Food counterfeiting has become a billion-dollar concern for entities that oversee the production of delicacies like Italian cheese, rare olive oil, and certain fish products.
“Supply chain transparency and food traceability are the enemies of counterfeiting,” Randall K. Fields, CEO of ReposiTrak, told The Food Institute.
One organization in Italy is going to great lengths to prevent food counterfeiting. Manufacturers of parmigiano reggiano, one of the most counterfeited cheeses in the world, are fighting back against lookalikes by adding microchips to the product. The move is the latest innovation from the Parmigiano Reggiano Consortium (PRC), which has been trying for a century to fight off cheaper imitations.
Italy’s prized parmigiano reggiano gained “protected designation of origin” status in 1996 and, under those rules, must be produced in a small region of northern Italy, as noted by The Guardian. Because of the strict rules in attaining that certification, such delicacies typically sell for high prices, making them an enticing market for copycats.
Now producers are testing microtransponders roughly the size of a grain of salt inserted into the labels on the rind of the 88-pound wheels of parmigiano reggiano. The chips work as scannable food tags that allow consumers to trace the product’s origins. The chips, made by the U.S. company p-Chip Corporation, are embedded directly into a QR code label, The Guardian reported.
“A good wheel of cheese can be pretty expensive, like jewelry,” Fields explained. “So, companies … are using things like RFID [radio-frequency identification] tags to protect their expensive products.”
Milestone Moment Awaits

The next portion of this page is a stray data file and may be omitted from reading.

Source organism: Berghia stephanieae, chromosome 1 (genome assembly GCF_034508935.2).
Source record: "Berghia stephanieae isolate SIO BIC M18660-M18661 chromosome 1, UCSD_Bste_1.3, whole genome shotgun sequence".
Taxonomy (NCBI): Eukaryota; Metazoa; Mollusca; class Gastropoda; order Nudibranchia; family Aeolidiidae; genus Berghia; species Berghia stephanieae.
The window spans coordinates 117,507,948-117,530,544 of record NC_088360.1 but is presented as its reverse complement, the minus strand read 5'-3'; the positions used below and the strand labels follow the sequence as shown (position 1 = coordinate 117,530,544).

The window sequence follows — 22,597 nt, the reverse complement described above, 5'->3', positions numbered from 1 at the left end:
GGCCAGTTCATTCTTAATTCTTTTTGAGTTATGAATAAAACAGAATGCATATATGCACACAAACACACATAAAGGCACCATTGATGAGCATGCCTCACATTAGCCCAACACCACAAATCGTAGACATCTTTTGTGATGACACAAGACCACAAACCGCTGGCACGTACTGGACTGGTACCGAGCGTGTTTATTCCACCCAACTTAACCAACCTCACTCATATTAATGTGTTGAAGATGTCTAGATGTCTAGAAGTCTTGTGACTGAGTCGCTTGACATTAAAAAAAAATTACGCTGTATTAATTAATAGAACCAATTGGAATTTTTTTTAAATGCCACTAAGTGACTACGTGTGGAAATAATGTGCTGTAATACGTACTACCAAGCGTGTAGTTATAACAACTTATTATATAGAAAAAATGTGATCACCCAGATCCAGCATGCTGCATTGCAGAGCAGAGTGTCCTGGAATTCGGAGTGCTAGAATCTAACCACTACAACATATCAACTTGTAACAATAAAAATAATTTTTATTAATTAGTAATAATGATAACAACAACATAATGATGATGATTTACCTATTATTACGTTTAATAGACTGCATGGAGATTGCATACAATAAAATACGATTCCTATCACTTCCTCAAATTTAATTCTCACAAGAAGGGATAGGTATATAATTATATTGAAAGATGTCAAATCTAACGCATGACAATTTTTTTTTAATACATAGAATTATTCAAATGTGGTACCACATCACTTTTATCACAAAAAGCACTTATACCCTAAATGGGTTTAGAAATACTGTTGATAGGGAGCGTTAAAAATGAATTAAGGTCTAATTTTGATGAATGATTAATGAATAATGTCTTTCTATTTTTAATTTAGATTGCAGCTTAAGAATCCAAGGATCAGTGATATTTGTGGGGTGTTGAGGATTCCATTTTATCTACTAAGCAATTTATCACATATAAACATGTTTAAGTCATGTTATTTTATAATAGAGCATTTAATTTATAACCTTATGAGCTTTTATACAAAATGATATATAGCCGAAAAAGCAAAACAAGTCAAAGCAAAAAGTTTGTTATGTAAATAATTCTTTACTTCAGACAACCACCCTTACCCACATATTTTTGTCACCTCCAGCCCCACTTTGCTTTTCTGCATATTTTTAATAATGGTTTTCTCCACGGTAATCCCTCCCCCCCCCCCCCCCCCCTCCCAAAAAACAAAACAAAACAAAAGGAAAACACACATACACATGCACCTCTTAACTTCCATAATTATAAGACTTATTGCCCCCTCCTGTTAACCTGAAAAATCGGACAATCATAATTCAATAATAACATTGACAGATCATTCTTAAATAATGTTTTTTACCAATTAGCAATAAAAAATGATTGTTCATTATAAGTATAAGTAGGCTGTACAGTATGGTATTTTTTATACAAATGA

The Food Safety Modernization Act Section 204(d) requires companies that manufacture, process, pack, or hold foods on the food traceability list to maintain Key Data Element records for specific events in a product’s journey through the supply chain. Companies must be compliant ahead of the FDA’s January 2026 deadline, prompting many industry leaders to prepare ahead of time, Fields said, adding:
“Once businesses begin to take on the idea of—and benefits of—food traceability, it’ll go beyond food safety. It will extend to preventing counterfeit products, contamination, etcetera.
“Consumers, retailers, manufacturers, distributors and suppliers will eventually track everything sold in the supermarket,” he said.
Food companies use methods both elaborate and time-tested to avoid food counterfeiting. Some feel the methods don’t need to be as elaborate as the microchips proposed in Italy by the PRC.
“I fear, by only embedding the chip in the [cheese’s] skin, it would be easy to access for removal or replacement,” said Waylon Sharp, VP of commercial operations North America, for Bureau Veritas. “The other item to consider is that, at some point, the chip will likely be rendered ineffective as the product is not normally sold to general consumers in full wheels. As it gets divided up, shaved, or grated, it introduces opportunities for food fraud at the end of the value chain.”
To ward off food counterfeiting, some companies are utilizing methods like chemical fingerprint analysis or assigning serial numbers to each product.
Erik Pham, CEO of HealthCanal, favors the “tried and tested strategy” of food companies signing exclusive retail and distribution agreements.
“In essence,” he explained, “you tell your customers that, if they want to buy your original brand, there are specific stores where they can go and get it. This may limit your distribution, but it helps to safeguard the authenticity of the brand.”
Despite such strategies, food counterfeiting persists. For now, at least.
“Companies are taking this seriously,” Fields said. “They know food traceability will be a required element of [the] food supply chain and, eventually, it will eliminate counterfeiting entirely.”
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